My computer was delivered with the screen broken.

My computer was delivered in a broken-screened state.

What I want to say is first sentence . Today an english teacher told me that second sentence is grammatical and has same meaning as the firs one but it is not natural and is very odd. I wonder if he is right . He told me that it is used like “ blue-eyed” , blue-eyed is adjective then broken-screened is an adjective.

  • 2
    it's just that. its exactly what your teacher said, it's just an odd way of saying something when its more natural, and faster to say it the first way. Commented Jan 9, 2020 at 17:33
  • Is the first one grammatical? Commented Jan 9, 2020 at 17:54
  • Why do you think you should question what your teacher (quite correctly) told you? Commented Jan 9, 2020 at 18:06
  • yes, @Foreignstudent the first one is grammatical. Commented Jan 9, 2020 at 18:07
  • 1
    Oh, right. Yeah, we do get questions here from users who've been told things that are false (or only marginally true) by non-native Anglophone teachers. I must just say your proposed alternative phrasing is a "good attempt" though - even though it's definitely not "idiomatic", it's typical of the kind of constructions native Anglophone children might come out with. Which is actually a good sign, since it shows you're learning (but [over-]extending) underlying grammatical principles just the way native speakers do - way better than rote learning of "actually acceptable" utterances. Commented Jan 9, 2020 at 18:25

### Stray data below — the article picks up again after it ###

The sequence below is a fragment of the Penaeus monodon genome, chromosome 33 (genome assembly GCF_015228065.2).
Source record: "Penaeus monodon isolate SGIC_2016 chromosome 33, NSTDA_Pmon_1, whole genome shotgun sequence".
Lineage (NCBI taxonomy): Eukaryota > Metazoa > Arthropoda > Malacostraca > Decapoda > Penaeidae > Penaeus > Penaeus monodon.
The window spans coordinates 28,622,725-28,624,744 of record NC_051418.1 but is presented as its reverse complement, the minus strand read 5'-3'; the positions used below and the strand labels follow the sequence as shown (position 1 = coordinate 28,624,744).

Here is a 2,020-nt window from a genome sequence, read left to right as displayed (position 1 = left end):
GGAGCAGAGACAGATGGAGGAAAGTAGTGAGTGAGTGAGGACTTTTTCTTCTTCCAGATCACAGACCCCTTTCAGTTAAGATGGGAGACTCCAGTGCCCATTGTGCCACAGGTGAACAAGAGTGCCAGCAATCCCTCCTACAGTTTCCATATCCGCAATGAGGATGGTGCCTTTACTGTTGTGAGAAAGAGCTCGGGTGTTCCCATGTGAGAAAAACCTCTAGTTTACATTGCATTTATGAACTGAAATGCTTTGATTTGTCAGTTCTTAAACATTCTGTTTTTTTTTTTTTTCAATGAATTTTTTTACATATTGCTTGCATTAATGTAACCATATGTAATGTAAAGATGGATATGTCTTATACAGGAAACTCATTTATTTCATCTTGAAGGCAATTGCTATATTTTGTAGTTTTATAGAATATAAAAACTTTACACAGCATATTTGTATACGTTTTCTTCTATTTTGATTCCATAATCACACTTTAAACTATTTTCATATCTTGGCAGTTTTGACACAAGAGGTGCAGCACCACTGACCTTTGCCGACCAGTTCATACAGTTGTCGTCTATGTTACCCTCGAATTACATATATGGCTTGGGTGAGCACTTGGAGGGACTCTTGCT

1 Answer 1


You would not use the second construction in normal English. The first sentence needs a definite or indefinite article

With a broken screen. (more common) With the screen broken. This would read correctly but it would be more natural to say the screen was broken when the computer was delivered.

  • Right, this is the obvious answer.
    – Lambie
    Commented Feb 22, 2021 at 16:30

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